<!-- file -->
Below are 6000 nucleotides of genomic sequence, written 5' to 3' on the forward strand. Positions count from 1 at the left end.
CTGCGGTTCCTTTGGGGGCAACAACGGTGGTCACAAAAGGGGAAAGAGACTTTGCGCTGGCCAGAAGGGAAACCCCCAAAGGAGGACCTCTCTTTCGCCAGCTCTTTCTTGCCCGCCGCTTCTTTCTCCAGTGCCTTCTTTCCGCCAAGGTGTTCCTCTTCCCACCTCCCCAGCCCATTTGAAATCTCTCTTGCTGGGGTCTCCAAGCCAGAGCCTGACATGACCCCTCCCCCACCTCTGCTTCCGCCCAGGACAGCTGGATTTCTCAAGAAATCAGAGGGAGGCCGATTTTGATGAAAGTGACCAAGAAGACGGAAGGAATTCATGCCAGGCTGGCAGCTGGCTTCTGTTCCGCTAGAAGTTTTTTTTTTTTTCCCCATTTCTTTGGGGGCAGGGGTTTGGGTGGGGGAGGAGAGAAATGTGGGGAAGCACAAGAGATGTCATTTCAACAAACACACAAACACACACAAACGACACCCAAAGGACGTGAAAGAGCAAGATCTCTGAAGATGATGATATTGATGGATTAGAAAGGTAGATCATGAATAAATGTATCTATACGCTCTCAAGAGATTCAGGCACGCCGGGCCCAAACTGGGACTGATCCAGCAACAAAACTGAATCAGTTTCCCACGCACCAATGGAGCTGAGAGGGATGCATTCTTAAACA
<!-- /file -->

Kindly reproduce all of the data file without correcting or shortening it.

Below are 6000 nucleotides of genomic sequence, written 5' to 3' on the forward strand. Positions count from 1 at the left end.
CTGCGGTTCCTTTGGGGGCAACAACGGTGGTCACAAAAGGGGAAAGAGACTTTGCGCTGGCCAGAAGGGAAACCCCCAAAGGAGGACCTCTCTTTCGCCAGCTCTTTCTTGCCCGCCGCTTCTTTCTCCAGTGCCTTCTTTCCGCCAAGGTGTTCCTCTTCCCACCTCCCCAGCCCATTTGAAATCTCTCTTGCTGGGGTCTCCAAGCCAGAGCCTGACATGACCCCTCCCCCACCTCTGCTTCCGCCCAGGACAGCTGGATTTCTCAAGAAATCAGAGGGAGGCCGATTTTGATGAAAGTGACCAAGAAGACGGAAGGAATTCATGCCAGGCTGGCAGCTGGCTTCTGTTCCGCTAGAAGTTTTTTTTTTTTTCCCCATTTCTTTGGGGGCAGGGGTTTGGGTGGGGGAGGAGAGAAATGTGGGGAAGCACAAGAGATGTCATTTCAACAAACACACAAACACACACAAACGACACCCAAAGGACGTGAAAGAGCAAGATCTCTGAAGATGATGATATTGATGGATTAGAAAGGTAGATCATGAATAAATGTATCTATACGCTCTCAAGAGATTCAGGCACGCCGGGCCCAAACTGGGACTGATCCAGCAACAAAACTGAATCAGTTTCCCACGCACCAATGGAGCTGAGAGGGATGCATTCTTAAACA